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Centretown News Online
Thursday, April 24, 2014
 
Shared spaces give startups room to grow
Friday, 26 March 2010
By Alyssa Dalton
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With the recent opening of Ottawa’s newest co-working space, the city might be seeing an emerging trend towards shared offices.

Currently, there are two co-working spaces: Freedom Café, which opened last month, and the Code Factory, which opened in May 2008.

A co-working space is a business that rents office space to individual consultants and different startup companies in a specific demographic.

For example, Freedom Café in Westboro targets the sales industry, while The Code Factory, located at Bank and Queen streets, caters to the technology sector.

“Not very many people know about these places because the concept is still pretty new,” says André Olivier, an employee at Freedom Café.

One of North America’s first co-working spaces opened in San Francisco approximately five years ago.

Toronto, Montréal, Boston, New York, Philadelphia and parts of Europe have since opened similar businesses.

“I think we’ve done a good job at raising awareness in the technological community but we’re also looking at branching out into the more creative fields too, like graphic design,” says Ian Graham, founder of The Code Factory.

The Code Factory has rented rooms to about 10 new companies and 100 independent consultants.

At present, no startups have grown enough to move out and operate from a space of their own.

Since last month’s opening, three startups have rented workspaces from Freedom Café.

Pricing for the two locations vary.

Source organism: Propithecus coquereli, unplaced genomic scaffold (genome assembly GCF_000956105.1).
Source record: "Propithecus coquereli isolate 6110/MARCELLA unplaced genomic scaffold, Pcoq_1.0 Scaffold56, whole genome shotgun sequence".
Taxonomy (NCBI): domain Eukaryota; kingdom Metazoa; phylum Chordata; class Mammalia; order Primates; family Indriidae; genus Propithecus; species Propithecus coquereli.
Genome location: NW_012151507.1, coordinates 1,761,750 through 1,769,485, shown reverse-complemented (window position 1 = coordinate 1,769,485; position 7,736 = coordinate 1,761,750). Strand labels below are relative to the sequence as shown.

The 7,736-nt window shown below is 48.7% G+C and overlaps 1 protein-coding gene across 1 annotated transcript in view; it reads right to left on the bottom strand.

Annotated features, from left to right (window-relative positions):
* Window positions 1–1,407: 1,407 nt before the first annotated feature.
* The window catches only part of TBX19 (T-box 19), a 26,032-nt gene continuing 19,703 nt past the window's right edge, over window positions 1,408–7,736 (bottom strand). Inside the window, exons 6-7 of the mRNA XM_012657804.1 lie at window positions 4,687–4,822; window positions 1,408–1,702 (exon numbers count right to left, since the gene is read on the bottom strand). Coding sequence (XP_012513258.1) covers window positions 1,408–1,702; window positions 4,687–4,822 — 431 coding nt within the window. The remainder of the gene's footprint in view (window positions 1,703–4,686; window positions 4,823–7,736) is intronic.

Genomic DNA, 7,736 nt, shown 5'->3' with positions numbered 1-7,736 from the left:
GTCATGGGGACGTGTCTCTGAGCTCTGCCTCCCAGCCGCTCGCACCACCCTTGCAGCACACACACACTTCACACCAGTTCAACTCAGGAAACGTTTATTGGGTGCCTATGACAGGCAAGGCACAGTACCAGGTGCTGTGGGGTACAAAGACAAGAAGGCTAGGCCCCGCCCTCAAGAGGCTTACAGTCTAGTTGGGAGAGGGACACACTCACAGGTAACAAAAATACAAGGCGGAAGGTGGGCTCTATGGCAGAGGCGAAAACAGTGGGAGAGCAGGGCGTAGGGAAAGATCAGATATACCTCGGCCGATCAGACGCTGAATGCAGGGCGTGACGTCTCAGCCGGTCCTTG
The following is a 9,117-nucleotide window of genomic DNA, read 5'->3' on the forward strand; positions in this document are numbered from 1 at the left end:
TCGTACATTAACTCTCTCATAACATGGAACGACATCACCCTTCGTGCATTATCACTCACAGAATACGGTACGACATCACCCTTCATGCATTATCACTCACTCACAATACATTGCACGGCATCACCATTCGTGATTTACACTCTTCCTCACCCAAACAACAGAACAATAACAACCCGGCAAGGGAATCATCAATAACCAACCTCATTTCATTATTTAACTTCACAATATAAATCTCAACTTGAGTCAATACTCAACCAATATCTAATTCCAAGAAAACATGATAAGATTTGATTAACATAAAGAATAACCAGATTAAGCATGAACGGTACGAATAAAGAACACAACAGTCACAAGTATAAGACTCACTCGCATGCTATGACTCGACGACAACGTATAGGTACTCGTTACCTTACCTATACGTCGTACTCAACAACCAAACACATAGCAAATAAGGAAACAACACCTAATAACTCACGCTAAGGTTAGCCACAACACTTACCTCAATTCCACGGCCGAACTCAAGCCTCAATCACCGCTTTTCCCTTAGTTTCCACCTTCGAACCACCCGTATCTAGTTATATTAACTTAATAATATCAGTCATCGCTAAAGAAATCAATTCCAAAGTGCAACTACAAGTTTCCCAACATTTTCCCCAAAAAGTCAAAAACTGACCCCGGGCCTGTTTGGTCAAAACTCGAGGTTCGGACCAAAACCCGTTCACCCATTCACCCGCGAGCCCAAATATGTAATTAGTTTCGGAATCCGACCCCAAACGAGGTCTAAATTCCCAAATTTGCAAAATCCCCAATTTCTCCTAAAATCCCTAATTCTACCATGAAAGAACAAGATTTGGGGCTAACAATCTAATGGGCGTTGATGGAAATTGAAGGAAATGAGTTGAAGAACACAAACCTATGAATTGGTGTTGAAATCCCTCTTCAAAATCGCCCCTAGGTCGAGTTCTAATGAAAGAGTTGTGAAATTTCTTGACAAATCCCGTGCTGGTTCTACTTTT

The Code Factory charges a minimum of $4 an hour or $20 a day, while Freedom Café operates on a member rate and a non-member rate.

Members pay $100 per month for 20 hours of use and non-members pay $30 an hour.

Facilities include workstations, internet access, printers, fax machines, photocopiers, scanners and refreshments.

Even though the entrepreneurs work independently, there’s a strong sense of community since they all specialize in the same field, says Graham.

Darren De Jean, vice-president of sales at Strategic Clean Technology Inc., says his company has been operating from The Code Factory for about 18 months.

He says one of the benefits of participating in a co-working space is the ability to connect and exchange ideas with other entrepreneurs.

“Most people here are going through the same thing you are . . . there’s a whole bunch of information transfer that takes place here that you can’t get if you’re working (in your home).”

De Jean says he thinks these co-working offices provide today’s new companies with a “great working environment.”

He says he remembers being confined to his basement when he was starting up a previous company 11 years ago.

Now with the advent of co-working spaces, there are more resources that are available to newcomers of the business world, says De Jean.

“I really use it as a place where I can scatter the desk, connect to the Internet and work away in a very quiet environment,” he says.

“I usually work out of my home office but I have two kids at home so it’s a little crazy there most days.”

De Jean says he thinks Graham’s business model will influence additional co-working spaces in Ottawa.

Scott Annan, co-founder of Startup Ottawa, an online community for local startup entrepreneurs, says he believes the growing trend towards entrepreneurialism could  mean co-working spaces will replace traditional cubicle-style offices.

He points to Starbucks as an example, which he describes as being packed throughout the day with individuals typing away on their laptops.

“The ideal office space is informal,” says Annan.

“People are going to those places because they don’t like the traditional cubicle, the traditional working hours . . . so it’s almost like creating that coffee shop environment as a social working space.”

Annan says he predicts co-working spaces, perhaps catering to the architecture or business industries, will open up in the city within the next year.

Last Updated ( Friday, 09 April 2010 )
 
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